George Senator


George Senator was born in Gloversville on 4th September, 1913. Later he moved to New York where he worked for a company producing women's dresses.

During the Second World War Senator served in the United States Army. After leaving the service in September, 1945, he returned to New York where he worked for a company called Denise Foods. After the failure of his marriage Senator moved to Miami where he found employment in a restaurant. Later he worked in Milwaukee (Rhea Manufacturing) and Chicago (Smoler Brothers).

In 1954 Senator moved to Dallas where he worked as a traveling salesman. Later he sold picture postcards. In 1962 Senator moved in with Jack Ruby. He paid no rent but in return he did occasional work in Ruby's Carousel Club. According to the attorney, Jim Martin, Senator was "overwhelmed with fear" after the assassination of John F. Kennedy and talked about leaving Dallas.

Senator told the Warren Commission that on 24th November, 1963, that Ruby received a phone call from Little Lynn, a Carousel stripper who lived in Fort Worth, at about 10.20 p.m. that morning. Ruby left the apartment soon afterwards. When Ruby testified before the commission he told Arlen Specter that he told Senator that morning that he intended to kill Lee Harvey Oswald. This is supported by the fact that Senator phoned Jim Lawyer, a Dallas lawyer, five minutes before Ruby shot Oswald.

Larry Craford testified before the Warren Commission that on 23rd November, 1963, he went with Ruby and Senator to photograph an "Impeach Earl Warren" billboard in Dallas. Ruby said he wanted to photograph the billboard because of its similarity to an anti-Kennedy advert that appeared in newspapers on the day of the assassination. This information created some interest as it had not been mentioned by either Ruby or Senator.

On the day that Oswald died, Bill Hunter of the Long Beach Press Telegram and Jim Koethe of the Dallas Times Herald interviewed Senator. Also there was Ruby's attorney Tom Howard. Earlier that day Senator and Howard had both visited Jack Ruby in jail. That evening Senator arranged for Koethe, Hunter and Howard to search Ruby's apartment.

It is not known what the journalists found but on 23rd April 1964, Hunter was shot dead by Creighton Wiggins, a policeman in the pressroom of a Long Beach police station. Wiggins initially claimed that his gun fired when he dropped it and tried to pick it up. In court this was discovered that this was impossible and it was decided that Hunter had been murdered. Wiggins finally admitted he was playing a game of quick draw with his fellow officer. The other officer, Errol F. Greenleaf, testified he had his back turned when the shooting took place. In January 1965, both were convicted and sentenced to three years probation.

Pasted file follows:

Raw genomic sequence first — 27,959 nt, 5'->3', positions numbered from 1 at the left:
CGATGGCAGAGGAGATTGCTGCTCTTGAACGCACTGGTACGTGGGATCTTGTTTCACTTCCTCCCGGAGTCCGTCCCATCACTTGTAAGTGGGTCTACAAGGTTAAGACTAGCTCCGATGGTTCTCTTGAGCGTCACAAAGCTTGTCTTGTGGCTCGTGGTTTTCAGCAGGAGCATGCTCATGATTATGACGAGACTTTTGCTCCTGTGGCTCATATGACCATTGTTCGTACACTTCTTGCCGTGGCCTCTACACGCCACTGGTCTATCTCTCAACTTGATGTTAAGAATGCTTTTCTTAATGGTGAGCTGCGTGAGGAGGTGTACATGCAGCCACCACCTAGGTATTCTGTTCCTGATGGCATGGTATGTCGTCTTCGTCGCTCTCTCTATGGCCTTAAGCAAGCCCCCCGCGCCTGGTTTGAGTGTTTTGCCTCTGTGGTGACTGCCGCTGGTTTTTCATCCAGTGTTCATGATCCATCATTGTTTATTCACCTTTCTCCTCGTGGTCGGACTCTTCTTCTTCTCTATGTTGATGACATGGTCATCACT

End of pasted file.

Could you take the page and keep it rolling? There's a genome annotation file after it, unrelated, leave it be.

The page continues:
Jim Koethe decided to write a book about the assassination of Kennedy. However, he died on 21st September, 1964. It seems that a man broke into his Dallas apartment and killed him by a karate chop to the throat. Tom Howard died of a heart-attack, aged 48, in March, 1965.

George Senator died in 1992.

Primary Sources

(1) Penn Jones, Jr, Disappearing Witnesses included in The Rebel (22nd November, 1983)

Shortly after dark on Sunday night, November 24, 1963, after Ruby had killed Lee Harvey Oswald, a meeting took place in Jack Ruby's apartment in Oak Cliff, a suburb of Dallas, Texas. Five persons were present. George Senator and Attorney Tom Howard were present and having a drink in the apartment when two newsmen arrived. The newsmen were Bill Hunter of the Long Beach California Press Telegram and Jim Koethe of the Dallas Times Herald. Attorney C.A. Droby of Dallas arranged the meeting for the two newsmen, Jim Martin, a close friend of George Senator's, was also present at the apartment meeting. This writer asked Martin if he thought it was unusual for Senator to forget the meeting while testifying in Washington on April 22, 1964, since Bill Hunter, who was a newsman present at the meeting, was shot to death that very night. Martin grinned and said: "Oh, you're looking for a conspiracy."